Every day, news sources share stories about predictions and new studies about the future. Some of these stories are positive, others negative; some will arise, and others will not. It’s often a challenge to know what to pay heed to and what to ignore.
For example, this week, Forrester shared insights that automation will strip out approximately 1.5m jobs from the local economy. Last year, the World Economic Forum’s Future of Jobs 2020 report concluded that technology-driven job creation would outpace job destruction (over the next five years); however, the economic contraction will stall job growth.
Reading such reports can leave you with the impression that everything is changing. And yet, in many situations, change is slow. As Amazon’s Jeff Bezos notes:
“I very frequently get the question: ‘What’s going to change in the next ten years?’ And that is a very interesting question; it’s a very common one. I almost never get the question: ‘What’s not going to change in the next ten years?’ And I submit to you that that second question is actually the more important of the two — because you can build a business strategy around the things that are stable in time.”
So, where do you need to focus? It’s a challenging question to answer because when there is a plethora of information, data, reports, and conflicting studies, you can easily get lost in the fog. As noted economist Herbert A. Simon concluded, “….information consumes the attention of its recipients. Hence a wealth of information creates a poverty of attention.” Likewise, predictions are fraught with danger, as there are times when they are based on flawed assumptions.
Of course, this is not to suggest that you shouldn’t look ahead, nor think about what’s around the corner to prepare yourself. For example, in the context of your career, it’s helpful to understand how your profession and industry might change in the years to come.
However, it’s more important is to be flexible, resilient and adaptable, so you are ready for whatever comes next, even when that future is unpredictable. Embracing a future-readiness approach contains several core elements:
Don’t hold on too tight – Learning to love change is a life skill where you have a general direction as to where you wish to head but are not holding on so tight to a fixed outcome that you let other opportunities pass by unnoticed.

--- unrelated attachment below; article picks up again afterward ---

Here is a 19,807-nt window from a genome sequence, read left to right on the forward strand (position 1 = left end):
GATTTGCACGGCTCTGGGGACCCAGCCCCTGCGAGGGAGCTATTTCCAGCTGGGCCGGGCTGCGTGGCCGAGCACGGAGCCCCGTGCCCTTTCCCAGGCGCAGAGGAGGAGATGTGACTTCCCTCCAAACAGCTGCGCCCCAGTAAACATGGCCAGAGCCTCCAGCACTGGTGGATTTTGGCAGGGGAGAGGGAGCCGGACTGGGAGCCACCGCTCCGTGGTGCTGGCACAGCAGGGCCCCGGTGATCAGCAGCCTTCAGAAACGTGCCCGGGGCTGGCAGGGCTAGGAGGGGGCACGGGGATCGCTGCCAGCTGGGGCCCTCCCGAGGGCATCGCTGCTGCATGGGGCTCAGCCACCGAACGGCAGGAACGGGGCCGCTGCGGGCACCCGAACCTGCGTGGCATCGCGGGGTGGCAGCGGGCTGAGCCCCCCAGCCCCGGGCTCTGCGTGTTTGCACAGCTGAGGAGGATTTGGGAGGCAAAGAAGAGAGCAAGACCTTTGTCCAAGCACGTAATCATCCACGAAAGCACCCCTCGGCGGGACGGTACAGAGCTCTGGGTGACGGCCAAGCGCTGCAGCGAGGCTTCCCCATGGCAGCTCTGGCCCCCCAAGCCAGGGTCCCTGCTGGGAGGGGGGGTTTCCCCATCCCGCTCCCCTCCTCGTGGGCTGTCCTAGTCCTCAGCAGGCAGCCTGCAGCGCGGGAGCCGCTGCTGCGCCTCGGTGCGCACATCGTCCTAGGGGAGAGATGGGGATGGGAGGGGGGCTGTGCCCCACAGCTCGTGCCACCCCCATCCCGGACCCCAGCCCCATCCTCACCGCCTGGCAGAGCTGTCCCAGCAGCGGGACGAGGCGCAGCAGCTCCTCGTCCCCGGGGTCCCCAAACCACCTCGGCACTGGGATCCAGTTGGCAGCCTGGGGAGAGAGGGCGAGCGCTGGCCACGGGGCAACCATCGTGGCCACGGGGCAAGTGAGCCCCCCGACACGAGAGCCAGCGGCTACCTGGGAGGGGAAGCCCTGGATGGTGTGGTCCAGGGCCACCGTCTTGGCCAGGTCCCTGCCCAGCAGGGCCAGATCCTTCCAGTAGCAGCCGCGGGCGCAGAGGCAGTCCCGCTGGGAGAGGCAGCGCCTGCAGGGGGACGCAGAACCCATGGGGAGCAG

Know your value proposition – Everyone brings specific skills and ways of operating to the work they do. It’s critical to be clear on this value and to be able to articulate how what you do help other people/organisations. You also need to keep this value current.
Find your learning edge – Continuing career success requires a constant desire to learn. Don’t play safe, instead seek new ways of working, experiment with different concepts and explore emerging ideas.
Build deep relationships – good relationships take time, which means that every investment of energy and all interaction matters. The world is small and connected.
Ditch the busy-ness – Avoid the trap of being ‘busy’ on things that don’t matter. Instead, get ‘busy’ on purpose. Look at your day, and drill into how you spend your time.
Balance the short and long term – Life involves trade-offs all the time. Be careful you aren’t always sacrificing long term gain for short term satisfaction (and vice versa).
Cultivate your bounce-back mentality – There are times when things don’t go to plan, and having a mindset where you grow through the challenge is essential. Find the learning, rather than focusing on the disappointment.
As you step each day into an unknown future, consider the worlds of the famous writer, George Eliot, who said – “It is never too late to be what you might have been”.
For me, that’s one of the most fantastic things about life; that each new day offers the chance for something new.
Michelle Gibbings is bringing back the happy to workplace culture. The author of three books, and a global keynote speaker, she’s on a mission to help leaders, teams and organisations create successful workplaces – where people thrive and progress is accelerated.